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xena45

Sounds like our digital development has taken similar paths. My Olympus c-2020 has and will continue to be a good friend when size is most important.

Having just bought both the 7Hi and 10D here are my thoughts.

7Hi - noise issue we've all heard isn't an issue to me nor can I really ID it's. Maybe it's my experience level or bad eye sight but it's really a non issue for me. Don't use movie mode but the Minlota is only one of the two that will fill that request. Like any camera there is a learning curve and IMHO the 7Hi takes a little time to get good at. Controls take some getting used to and aren't always intuitive. LCD isn't as bright as the Nikon 5700 and not close to the 10D. It's an issue in daylight but that's when you'll be looking thought the EVF. With the 10D you only use the EVF which may take some getting used to from your Elph. This transition took me a while. To me this camera is all about focal lenght. 28 - 200 is invaluable and one of the best reasons to buy this unit. 4 AA Ni-MH batteries are easy to come by and give decent life. Especially since the zoom is manual and the LCD can switch automatically to EVF when you put your eye to the cup so both aren't in use at the same time. The Sanyo charger is really slick and doesn't need a cord. Using the flash is a manual thing in that you have to lift it up to activate. I like that since you control when it's in use.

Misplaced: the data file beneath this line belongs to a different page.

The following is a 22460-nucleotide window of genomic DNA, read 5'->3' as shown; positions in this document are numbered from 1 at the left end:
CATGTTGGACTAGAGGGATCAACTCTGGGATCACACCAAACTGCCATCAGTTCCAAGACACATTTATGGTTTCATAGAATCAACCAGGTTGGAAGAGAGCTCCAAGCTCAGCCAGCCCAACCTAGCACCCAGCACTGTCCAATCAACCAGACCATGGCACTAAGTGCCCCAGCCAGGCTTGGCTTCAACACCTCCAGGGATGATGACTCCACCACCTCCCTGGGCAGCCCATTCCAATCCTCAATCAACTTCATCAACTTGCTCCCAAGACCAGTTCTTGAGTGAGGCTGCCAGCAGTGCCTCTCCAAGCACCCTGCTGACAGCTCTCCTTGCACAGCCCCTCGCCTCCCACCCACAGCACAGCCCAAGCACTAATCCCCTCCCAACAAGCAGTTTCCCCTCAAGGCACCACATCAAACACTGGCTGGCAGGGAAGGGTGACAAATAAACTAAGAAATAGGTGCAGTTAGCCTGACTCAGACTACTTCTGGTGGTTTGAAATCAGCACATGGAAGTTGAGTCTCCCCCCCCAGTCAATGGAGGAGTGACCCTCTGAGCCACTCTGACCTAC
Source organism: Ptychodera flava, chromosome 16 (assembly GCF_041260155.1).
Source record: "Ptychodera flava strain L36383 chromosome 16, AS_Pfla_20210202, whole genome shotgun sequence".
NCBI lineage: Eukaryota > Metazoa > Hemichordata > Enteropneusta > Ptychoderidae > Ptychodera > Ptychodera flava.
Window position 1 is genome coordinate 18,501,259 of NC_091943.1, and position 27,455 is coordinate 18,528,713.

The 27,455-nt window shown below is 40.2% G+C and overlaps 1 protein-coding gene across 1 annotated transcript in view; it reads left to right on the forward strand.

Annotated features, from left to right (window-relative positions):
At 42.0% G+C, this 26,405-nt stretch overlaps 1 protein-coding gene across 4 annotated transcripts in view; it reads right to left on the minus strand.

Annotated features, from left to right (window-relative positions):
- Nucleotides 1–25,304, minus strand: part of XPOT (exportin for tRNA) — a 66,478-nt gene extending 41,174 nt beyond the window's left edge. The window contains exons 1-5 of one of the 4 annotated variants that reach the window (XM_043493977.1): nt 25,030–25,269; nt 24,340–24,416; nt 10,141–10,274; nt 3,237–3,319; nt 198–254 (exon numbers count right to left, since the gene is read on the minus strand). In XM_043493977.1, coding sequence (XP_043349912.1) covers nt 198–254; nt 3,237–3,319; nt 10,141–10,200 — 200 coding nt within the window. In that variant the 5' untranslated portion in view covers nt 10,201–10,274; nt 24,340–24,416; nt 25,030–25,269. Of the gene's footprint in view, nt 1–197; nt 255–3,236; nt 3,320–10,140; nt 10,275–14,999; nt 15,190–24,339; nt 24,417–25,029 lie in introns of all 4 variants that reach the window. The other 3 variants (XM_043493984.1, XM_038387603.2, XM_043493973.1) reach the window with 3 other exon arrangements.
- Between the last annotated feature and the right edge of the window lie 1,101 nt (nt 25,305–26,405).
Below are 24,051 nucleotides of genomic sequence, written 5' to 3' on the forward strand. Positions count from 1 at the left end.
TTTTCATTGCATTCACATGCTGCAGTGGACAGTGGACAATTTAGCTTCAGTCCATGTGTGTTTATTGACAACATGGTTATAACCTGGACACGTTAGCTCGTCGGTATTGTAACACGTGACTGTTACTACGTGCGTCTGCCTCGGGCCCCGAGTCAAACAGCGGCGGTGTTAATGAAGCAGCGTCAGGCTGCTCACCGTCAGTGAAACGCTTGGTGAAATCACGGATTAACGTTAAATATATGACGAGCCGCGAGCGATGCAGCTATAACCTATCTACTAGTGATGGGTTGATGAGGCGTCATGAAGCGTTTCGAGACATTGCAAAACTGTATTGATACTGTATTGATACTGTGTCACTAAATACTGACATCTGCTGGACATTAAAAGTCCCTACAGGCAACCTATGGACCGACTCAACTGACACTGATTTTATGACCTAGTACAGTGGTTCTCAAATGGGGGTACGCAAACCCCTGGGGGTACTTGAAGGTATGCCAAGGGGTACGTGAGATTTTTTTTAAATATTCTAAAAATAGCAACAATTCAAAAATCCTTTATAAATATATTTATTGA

The 7Hi is a great balance between size and function. Recent price drop isn't bad either to make it more competitive against the 5700. I found an M Rock bag that's not much bigger than the small Tamrac which held the C-2020. It fits in sideways nicely so the lense is at the top. You can put the lense shade on backwards to keep it with the camera in a smaller bag. I have a reasonable amount of use with this camera over the last few months. If you'd like to see some shots I'll forward a link to the albums on Ofoto.

One thing to consider is a fast CF card. If you read in the memory card forum I've recently crashed a CF card in the 7Hi. Was my fault for using low batteries or turning off while camera was writing. Coming from your Elph you'll notice the slow speed with cheap CF.

New to the 10D it's huge (especially with f2.8 lenses). I'm not experienced enough yet to comment much other than to say it's a whole lot of camera and requires a different mind set. Small camera bags are out so back-pack or other larger cases required. Love the Canon controls and menus. They're really good at it. LCD is awesome and very bright but you only use it to view menu or check the shot afterwards. If you do lots of flash with f2.8 the lense it creates a shadow due to the size. You'll need a Speedlight.

Can't wait to start using the 10D and getting more shutter time.

As you can the difference between these two cameras is significant. While the pixel rating isn't much size certainly is. IMHO from what you've told us the 7Hi would be a good bet. You'll love the lense and it's a logical step from your beloved Elph.
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Old May 23, 2003, 2:32 PM   #7
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Default Re: schizophrenic camera buyer needs help! 10d, 7hi, or S602

Quote:
Originally Posted by xena45
also...as and aside, do you all calibrate your monitors? Any tips on that? This is something I've read about since I've been researching cameras, and I'd like to hear your ideas.